The NoviEdge Blog



Aug 23, 2023

Can Someone Tell Me How I Am Doing at My Job, Please? 

Recent research has confirmed what we already knew: employees (especially the younger generations) want feedback and they want it often!  

I hear it from clients every day … “these younger folks want endless, constant, continuous feedback.”  Even the most well-intentioned leader can feel overwhelmed, especially since many are still dealing with the effects of pandemic – talent shortages, supply chain issues, etc.   I remember a few years ago when we hired a new intern.  My company was very small, just about 20 staff members total.  As the President, I was not as involved in the day-to-day operations of the business. That first week of the intern’s onboarding, I was not in the office a lot.  On her third day, she emailed and asked if she could have a few minutes with me.  Priding myself on our “open door” policy, I quickly said yes and created space on my calendar. But like most when receiving an email like that, I couldn’t help but wonder “oh gosh, what is wrong?” 

That afternoon, I learned that this sweet intern just wanted to ask me for feedback on how she was doing and what she could do better.  I remember thinking, “Good grief, I don’t even know your name yet, and haven’t seen you for more than 10 minutes this week. How on earth can I give you feedback?”  After some discussion, I reassured her that I would have her direct supervisor get time on the calendar with her the following week and thanked her for taking time to talk to me. I then I asked if I could ask her a question. “May I ask... why are seeking feedback after only 3 days?” She replied, “My professor told me to, and my parents said I should also.”  Wow. How many times have we heard this or similar answers?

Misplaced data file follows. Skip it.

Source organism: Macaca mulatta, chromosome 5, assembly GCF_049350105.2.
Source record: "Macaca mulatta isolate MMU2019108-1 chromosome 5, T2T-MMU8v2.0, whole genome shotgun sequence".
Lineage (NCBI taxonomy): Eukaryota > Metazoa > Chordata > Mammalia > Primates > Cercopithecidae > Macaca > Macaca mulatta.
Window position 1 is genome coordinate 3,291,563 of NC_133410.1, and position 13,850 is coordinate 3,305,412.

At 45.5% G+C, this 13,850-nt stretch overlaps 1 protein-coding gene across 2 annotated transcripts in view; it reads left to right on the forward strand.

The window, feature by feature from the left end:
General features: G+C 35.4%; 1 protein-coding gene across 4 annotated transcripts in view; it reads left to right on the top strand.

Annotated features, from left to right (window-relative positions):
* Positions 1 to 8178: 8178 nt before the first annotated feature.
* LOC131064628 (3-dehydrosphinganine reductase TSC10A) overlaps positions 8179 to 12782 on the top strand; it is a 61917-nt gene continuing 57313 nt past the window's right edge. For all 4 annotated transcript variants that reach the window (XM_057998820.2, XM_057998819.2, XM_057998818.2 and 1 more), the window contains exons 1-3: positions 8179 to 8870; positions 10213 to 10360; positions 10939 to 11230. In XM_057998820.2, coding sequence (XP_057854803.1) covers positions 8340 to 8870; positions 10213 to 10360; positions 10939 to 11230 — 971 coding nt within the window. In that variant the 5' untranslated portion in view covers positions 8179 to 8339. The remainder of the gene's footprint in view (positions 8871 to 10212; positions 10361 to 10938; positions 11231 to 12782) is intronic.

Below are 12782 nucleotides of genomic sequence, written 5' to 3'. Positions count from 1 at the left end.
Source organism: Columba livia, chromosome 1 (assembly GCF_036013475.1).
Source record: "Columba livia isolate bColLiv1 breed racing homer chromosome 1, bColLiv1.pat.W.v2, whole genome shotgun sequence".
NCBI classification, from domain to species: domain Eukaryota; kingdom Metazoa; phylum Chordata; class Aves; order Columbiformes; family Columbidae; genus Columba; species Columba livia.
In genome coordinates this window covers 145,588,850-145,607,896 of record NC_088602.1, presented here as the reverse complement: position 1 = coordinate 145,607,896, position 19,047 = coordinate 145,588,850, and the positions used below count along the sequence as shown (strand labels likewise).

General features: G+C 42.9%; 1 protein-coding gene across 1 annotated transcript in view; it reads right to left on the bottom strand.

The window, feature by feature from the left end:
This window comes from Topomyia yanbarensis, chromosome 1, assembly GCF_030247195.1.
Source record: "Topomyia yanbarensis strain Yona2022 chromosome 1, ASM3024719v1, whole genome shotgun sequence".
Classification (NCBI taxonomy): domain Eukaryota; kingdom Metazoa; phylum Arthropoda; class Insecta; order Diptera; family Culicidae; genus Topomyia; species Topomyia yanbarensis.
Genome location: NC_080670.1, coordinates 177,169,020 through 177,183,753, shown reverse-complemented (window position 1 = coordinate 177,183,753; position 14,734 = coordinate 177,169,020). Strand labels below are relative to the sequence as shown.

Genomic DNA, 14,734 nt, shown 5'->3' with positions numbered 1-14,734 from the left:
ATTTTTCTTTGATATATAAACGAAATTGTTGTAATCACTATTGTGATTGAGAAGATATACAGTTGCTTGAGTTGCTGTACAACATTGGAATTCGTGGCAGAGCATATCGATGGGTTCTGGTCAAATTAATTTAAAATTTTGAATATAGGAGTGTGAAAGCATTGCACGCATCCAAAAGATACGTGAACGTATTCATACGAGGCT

So, the point is, you’re not wrong: Millennials and Gen Z do want a lot of feedback.  But when we stop to think to about it, it makes sense. This generation grew up with more adult support than previous generations.  Familiar with the term “helicopter parents?” This generation not only had helicopter parents, but coaches, advisors, tutors, and other supportive adults to provide them with guidance almost 24/7.  And some of these newest participants in the work force did not even get to finish their high school or college years in a classroom.  Many of their parents started working remotely during the pandemic, meaning they were with one or both of their parents (or some other adults) all the time.  It’s not such a big surprise then, that they would expect this to continue in the workplace... is it? 

Additionally, this generation grew up in a digital world.  They’re used to pressing a button for instant gratification.  They think nothing of ordering Starbucks or McDonald’s from Door Dash or Grubhub, even if the restaurant is just around the corner.  If they want to see the latest movie from their own couch? No problem, just order it and watch it.  I remember growing up in a small town and having to wait for weeks (or what sometimes felt like months) for the latest movie to come to our little theater.  This generation of workers interact in virtual worlds where everything is available to them at their fingertips.  Subconsciously, this instant gratification can translate into workplace expectations. So, to be fair, when you stop and reflect on this generation’s views toward work and the workplace, it isn’t as foreign as we may first think.